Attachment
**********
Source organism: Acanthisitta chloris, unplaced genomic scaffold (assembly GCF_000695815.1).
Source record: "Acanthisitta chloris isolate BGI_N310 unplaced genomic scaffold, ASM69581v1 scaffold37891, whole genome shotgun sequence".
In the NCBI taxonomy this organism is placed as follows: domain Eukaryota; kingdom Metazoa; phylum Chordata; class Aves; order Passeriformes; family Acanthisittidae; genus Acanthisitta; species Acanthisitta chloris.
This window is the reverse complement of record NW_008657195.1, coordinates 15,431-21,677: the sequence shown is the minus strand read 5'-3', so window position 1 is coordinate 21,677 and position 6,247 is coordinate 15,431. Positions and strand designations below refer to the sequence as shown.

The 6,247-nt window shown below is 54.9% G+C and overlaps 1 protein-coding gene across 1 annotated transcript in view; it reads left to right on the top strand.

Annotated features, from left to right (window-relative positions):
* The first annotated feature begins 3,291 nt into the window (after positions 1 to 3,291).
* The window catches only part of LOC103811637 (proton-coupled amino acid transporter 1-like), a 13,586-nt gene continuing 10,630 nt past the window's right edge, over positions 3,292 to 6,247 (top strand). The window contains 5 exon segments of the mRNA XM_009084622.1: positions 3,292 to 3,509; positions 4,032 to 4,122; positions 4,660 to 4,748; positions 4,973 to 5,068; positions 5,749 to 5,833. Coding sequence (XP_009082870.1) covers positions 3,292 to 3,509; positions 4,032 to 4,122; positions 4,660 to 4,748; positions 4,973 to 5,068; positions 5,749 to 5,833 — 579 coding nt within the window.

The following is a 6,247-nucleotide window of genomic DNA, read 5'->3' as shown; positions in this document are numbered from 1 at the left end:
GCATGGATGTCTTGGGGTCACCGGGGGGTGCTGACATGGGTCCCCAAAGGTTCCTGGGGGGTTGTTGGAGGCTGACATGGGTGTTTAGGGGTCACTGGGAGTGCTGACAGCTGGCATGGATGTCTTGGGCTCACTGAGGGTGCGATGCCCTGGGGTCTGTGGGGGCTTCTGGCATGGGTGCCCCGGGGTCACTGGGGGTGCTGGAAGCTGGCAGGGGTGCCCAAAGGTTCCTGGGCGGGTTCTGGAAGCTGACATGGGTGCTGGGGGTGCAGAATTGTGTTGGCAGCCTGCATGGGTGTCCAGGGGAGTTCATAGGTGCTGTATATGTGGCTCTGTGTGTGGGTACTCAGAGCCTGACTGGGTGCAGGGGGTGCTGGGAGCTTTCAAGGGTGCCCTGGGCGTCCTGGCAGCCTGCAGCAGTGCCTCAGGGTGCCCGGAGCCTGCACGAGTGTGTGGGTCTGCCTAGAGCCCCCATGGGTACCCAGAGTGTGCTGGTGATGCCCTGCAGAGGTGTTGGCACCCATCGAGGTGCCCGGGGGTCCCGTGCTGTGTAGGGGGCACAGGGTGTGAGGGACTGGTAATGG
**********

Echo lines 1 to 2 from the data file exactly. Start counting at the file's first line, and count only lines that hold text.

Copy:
Source organism: Acanthisitta chloris, unplaced genomic scaffold (assembly GCF_000695815.1).
Source record: "Acanthisitta chloris isolate BGI_N310 unplaced genomic scaffold, ASM69581v1 scaffold37891, whole genome shotgun sequence".